Attic conversion - how to get started

Guide to attic conversion projects

All about planning permission, Building Regulations, construction methods and more...

By Caroline Rodrigues |

Exploiting an underused loft is a good way to gain extra space and add value to your home. If you’re in a period home, it’s likely the attic is suitable for conversion.

Typically, older homes have plenty of open roof space. Some post- 1960s homes have W-shaped fink trusses which fill up the loft, making the conversion process more complicated. But by using supporting steel beams and vertical stud walls, the W braces can be cut and trimmed to open up the area.

Who does the work?

Plenty of loft companies offer a design-and-build service. They’ll obtain permission, if needed, and organise all the trades, from scaffolders to plumbers. If you have the time and skills to do some of the internal fitout, some companies will supply a basic structure for you to complete yourself.

Loft specialists tend to work from standard designs which they adapt to suit different homes. But for an inventive design, or if you’re considering a whole-house renovation, ask an architect for advice. They can provide a full service, taking your project through from preliminary inspection to construction and completion, or simply create design drawings that you give to a builder to carry out the work.


Photo: Tim Crocker

Types of conversion

The simplest route involves adding skylights to the roof space, but the usable area is restricted by the roof slope. Adding a dormer, essentially a box built out from the roof, increases the head height and the accessible floor area. L-shaped dormers are often used in period homes that have a main roof and a smaller one over the rooms that extend at the back.

A mansard conversion alters the roof structure to create more space, into which small dormers can be inserted. For properties with a hipped roof, where all sides slope, a hip-to-gable conversion extends the hipped end to a vertical wall. Hip-to-gable and rear dormers can be combined.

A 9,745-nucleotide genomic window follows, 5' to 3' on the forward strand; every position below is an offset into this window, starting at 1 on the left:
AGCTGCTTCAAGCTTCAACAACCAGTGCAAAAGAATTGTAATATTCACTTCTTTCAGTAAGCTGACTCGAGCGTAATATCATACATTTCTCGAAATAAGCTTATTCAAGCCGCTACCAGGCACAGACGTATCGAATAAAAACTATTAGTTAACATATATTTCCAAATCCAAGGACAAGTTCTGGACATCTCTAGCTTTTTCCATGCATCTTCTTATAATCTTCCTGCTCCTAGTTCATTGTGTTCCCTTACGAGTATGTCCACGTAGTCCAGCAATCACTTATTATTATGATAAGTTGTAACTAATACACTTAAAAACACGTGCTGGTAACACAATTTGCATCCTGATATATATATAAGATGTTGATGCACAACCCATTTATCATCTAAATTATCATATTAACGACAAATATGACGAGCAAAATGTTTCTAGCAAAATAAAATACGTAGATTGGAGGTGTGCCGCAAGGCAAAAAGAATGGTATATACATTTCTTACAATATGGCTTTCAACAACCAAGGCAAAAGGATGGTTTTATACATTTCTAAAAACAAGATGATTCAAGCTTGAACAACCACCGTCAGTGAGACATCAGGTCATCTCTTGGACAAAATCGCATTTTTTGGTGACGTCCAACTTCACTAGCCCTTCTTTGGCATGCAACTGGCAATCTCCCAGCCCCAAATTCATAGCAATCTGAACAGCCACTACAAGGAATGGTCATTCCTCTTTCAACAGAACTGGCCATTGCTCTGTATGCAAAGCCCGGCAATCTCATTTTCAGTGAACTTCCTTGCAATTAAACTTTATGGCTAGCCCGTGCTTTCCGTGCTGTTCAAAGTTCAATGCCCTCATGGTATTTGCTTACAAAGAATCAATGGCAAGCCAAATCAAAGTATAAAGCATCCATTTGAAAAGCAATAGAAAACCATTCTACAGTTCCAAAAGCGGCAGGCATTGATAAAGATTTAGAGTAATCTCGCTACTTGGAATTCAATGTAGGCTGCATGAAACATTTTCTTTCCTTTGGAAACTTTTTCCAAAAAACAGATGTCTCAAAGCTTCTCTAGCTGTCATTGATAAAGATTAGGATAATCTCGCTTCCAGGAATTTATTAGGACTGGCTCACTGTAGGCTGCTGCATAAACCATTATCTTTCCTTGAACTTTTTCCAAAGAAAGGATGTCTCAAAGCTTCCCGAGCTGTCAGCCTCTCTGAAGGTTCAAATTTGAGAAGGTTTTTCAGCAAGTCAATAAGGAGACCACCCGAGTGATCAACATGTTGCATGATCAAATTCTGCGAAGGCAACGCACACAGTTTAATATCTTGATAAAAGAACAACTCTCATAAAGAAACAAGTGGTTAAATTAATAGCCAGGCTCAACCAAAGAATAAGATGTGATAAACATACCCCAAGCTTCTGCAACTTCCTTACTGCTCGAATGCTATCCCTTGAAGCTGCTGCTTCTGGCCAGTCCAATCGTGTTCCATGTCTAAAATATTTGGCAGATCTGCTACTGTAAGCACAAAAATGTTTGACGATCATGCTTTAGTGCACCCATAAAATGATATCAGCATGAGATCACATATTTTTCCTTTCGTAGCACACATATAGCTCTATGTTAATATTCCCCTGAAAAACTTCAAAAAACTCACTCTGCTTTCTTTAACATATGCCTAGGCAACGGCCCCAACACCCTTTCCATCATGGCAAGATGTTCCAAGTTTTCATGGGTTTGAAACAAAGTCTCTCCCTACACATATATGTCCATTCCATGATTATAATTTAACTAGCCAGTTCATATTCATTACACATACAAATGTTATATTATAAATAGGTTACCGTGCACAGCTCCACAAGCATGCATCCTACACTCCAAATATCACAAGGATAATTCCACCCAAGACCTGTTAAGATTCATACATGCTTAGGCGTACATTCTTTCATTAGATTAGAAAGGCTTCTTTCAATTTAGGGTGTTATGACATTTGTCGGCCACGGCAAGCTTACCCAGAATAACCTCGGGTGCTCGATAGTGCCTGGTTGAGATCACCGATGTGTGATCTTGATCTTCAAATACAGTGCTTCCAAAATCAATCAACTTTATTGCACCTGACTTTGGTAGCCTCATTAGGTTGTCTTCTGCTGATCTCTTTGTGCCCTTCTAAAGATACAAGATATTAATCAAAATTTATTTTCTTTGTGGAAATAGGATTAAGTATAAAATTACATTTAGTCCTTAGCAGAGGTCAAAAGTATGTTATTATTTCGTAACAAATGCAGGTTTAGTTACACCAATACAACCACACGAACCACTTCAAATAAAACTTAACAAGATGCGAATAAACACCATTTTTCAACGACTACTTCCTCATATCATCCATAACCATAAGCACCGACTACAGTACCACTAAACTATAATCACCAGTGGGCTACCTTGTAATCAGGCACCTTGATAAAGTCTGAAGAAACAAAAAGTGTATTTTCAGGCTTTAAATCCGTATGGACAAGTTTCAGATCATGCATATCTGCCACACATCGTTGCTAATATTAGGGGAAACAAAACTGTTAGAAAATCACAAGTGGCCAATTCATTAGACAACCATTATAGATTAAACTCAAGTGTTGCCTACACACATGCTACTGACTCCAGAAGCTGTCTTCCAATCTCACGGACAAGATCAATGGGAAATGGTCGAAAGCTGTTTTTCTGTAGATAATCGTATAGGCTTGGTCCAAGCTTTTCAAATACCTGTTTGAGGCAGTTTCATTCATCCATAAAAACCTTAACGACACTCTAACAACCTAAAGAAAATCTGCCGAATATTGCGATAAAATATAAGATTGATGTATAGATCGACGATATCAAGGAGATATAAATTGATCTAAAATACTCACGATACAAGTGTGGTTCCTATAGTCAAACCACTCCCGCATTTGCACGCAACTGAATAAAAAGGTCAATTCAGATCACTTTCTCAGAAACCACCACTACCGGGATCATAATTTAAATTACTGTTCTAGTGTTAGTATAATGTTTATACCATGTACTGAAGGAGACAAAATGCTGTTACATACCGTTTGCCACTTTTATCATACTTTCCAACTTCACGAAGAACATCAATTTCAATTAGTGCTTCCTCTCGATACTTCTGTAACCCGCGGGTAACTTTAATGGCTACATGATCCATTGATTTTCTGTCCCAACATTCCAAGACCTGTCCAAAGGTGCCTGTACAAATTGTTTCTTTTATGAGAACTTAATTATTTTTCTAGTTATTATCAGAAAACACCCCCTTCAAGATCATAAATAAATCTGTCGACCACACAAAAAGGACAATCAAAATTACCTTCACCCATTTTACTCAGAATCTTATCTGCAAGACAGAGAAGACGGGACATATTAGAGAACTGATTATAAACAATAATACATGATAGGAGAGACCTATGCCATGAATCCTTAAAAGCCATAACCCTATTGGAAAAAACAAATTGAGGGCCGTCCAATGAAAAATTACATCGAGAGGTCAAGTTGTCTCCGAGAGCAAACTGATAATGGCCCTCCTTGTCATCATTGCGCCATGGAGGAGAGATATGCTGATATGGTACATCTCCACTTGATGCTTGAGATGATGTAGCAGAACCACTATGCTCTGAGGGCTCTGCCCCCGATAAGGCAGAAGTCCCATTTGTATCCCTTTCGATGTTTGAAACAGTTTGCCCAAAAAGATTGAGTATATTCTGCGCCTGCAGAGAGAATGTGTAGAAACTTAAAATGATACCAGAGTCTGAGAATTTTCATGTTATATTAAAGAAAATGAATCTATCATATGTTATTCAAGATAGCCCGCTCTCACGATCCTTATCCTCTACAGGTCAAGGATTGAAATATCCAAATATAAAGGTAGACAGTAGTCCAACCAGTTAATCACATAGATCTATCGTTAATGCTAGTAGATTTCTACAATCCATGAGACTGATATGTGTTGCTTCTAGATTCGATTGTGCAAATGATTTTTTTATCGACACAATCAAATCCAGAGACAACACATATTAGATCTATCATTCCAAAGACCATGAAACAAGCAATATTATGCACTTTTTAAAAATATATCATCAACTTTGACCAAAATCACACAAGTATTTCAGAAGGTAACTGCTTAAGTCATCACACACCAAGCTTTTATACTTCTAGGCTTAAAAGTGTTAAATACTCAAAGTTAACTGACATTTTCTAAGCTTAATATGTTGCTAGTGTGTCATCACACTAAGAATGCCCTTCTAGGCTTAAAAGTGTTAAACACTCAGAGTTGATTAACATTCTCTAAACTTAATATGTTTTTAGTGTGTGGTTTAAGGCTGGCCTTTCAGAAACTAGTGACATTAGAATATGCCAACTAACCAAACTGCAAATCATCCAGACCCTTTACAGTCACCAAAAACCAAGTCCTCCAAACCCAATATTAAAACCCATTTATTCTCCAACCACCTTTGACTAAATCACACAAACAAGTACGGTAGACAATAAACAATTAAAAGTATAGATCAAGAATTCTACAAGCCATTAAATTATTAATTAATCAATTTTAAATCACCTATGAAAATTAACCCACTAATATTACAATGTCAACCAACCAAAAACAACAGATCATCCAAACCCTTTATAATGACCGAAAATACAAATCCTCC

A basic loft room costs from around £25,000, rising to £40,000 to £70,000 for dormers and more for a mansard roof or bespoke solutions. Simple projects take four to six weeks, with more complex ones up lasting ten weeks or more.

Following the rules

In most cases a loft conversion can be completed under permitted development (PD), provided that your project meets certain criteria, but the rules are different if you live in flat or maisonette.

You may need planning permission if you live in a conservation or other designated area. Visit the Planning Portal website for outline information and always check with your local authority before carrying out any work.

There are a host of Building Regulations to comply with, including ensuring the structural strength of the new floor is sufficient and that there is adequate sound insulation. Most importantly, you must meet the required fire-safety regulations. The loft cannot lead straight into an open-plan area below since a corridor is required as an escape route.

Fire doors will be required and a mains fire alarm. If your home includes some open-plan areas, investigate including a sprinkler system.

If you’re in a terraced or semi-detached house, you’ll also need a party wall agreement with your neighbours.


Photo: Luke O’Donovan

Stand tall

To avoid feeling cramped, the minimum head height at the highest point is 2.2m. Lower areas beneath any sloping sides can be used for a bed and storage. Building a dormer-style roof is a huge asset, ensuring a major part of the room has decent head height. If a new loft won’t meet the minimum height there are other ways to do it, though they may be prohibitively expensive.

‘Lowering the ceilings on the first floor to create more height in a loft adds to the cost of the build, with new ceiling finishes and decoration required in the rooms below, but it is a positive financial move since you can go further into the eaves, adding about 2.5-4sqm of floor space,’ says architect John Proctor of Proctor & Shaw.

Stepping up

A new staircase takes up a surprising amount of space, eating into the floor area below as well as the loft itself. The easiest method is positioning the flight directly above the existing stairs.

‘In this case it should match in terms of style, whereas a connection in a different location gives the opportunity for a contemporary design,’ says Mark Newman of practice Newman Zieglmeier. With limited room, a narrow space-saving model with alternating treads or a spiral stair are options, though both have reduced access for furniture.

A bright idea

The right windows will add individuality to your project, as well as bringing in sufficient daylight. A dormer-style loft can include big expanses of glazing. Rooflights can be installed in impressive sizes, allowing sunshine to stream in.

Opening windows must be more than 1.7m from the floor, but several can be banked, where just the top one opens. Select thermally efficient, UV-protective options. Some have acoustic properties and frames can be ultra thin. There are conservation designs too, which are suitable for historic buildings.

Plumbing priorities

At the planning stage, consider the position of a bathroom or shower room, which should ideally be close to the soil stack to take sewage away. If not, you may need a pumped system. This is also the time to make decisions about moving a water tank, or about replacing the boiler to cope with extra radiators or underfloor heating.

Adding a dormer provided headroom of 2m in this en-suite bathroom. The large window also helps open up the space and offers panoramic views from Plus Rooms. Attic conversion

Photo: Plus Rooms

Lead Image: Jefferson Smith